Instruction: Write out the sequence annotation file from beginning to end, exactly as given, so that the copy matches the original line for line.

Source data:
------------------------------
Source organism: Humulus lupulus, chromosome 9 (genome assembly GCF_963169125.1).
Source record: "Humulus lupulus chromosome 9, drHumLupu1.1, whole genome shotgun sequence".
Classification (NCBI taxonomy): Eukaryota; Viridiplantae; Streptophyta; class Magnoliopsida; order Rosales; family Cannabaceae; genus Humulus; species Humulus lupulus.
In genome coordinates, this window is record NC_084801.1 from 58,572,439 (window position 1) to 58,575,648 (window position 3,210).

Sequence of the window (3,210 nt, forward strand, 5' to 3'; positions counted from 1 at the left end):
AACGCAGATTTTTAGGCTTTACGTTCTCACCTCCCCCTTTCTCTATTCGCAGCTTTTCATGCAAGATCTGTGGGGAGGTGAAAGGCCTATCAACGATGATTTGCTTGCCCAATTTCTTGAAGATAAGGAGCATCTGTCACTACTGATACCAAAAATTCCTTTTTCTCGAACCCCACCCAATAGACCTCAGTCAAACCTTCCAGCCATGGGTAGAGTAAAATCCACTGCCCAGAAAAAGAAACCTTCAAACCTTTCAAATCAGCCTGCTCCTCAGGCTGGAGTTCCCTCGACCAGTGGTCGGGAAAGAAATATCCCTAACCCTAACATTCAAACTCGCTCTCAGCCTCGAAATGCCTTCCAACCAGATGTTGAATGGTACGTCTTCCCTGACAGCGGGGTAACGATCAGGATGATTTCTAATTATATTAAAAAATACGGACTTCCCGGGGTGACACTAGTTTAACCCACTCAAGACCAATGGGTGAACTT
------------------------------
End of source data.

Source organism: Humulus lupulus, chromosome 9 (genome assembly GCF_963169125.1).
Source record: "Humulus lupulus chromosome 9, drHumLupu1.1, whole genome shotgun sequence".
Classification (NCBI taxonomy): Eukaryota; Viridiplantae; Streptophyta; class Magnoliopsida; order Rosales; family Cannabaceae; genus Humulus; species Humulus lupulus.
In genome coordinates, this window is record NC_084801.1 from 58,572,439 (window position 1) to 58,575,648 (window position 3,210).

Sequence of the window (3,210 nt, forward strand, 5' to 3'; positions counted from 1 at the left end):
AACGCAGATTTTTAGGCTTTACGTTCTCACCTCCCCCTTTCTCTATTCGCAGCTTTTCATGCAAGATCTGTGGGGAGGTGAAAGGCCTATCAACGATGATTTGCTTGCCCAATTTCTTGAAGATAAGGAGCATCTGTCACTACTGATACCAAAAATTCCTTTTTCTCGAACCCCACCCAATAGACCTCAGTCAAACCTTCCAGCCATGGGTAGAGTAAAATCCACTGCCCAGAAAAAGAAACCTTCAAACCTTTCAAATCAGCCTGCTCCTCAGGCTGGAGTTCCCTCGACCAGTGGTCGGGAAAGAAATATCCCTAACCCTAACATTCAAACTCGCTCTCAGCCTCGAAATGCCTTCCAACCAGATGTTGAATGGTACGTCTTCCCTGACAGCGGGGTAACGATCAGGATGATTTCTAATTATATTAAAAAATACGGACTTCCCGGGGTGACACTAGTTTAACCCACTCAAGACCAATGGGTGAACTT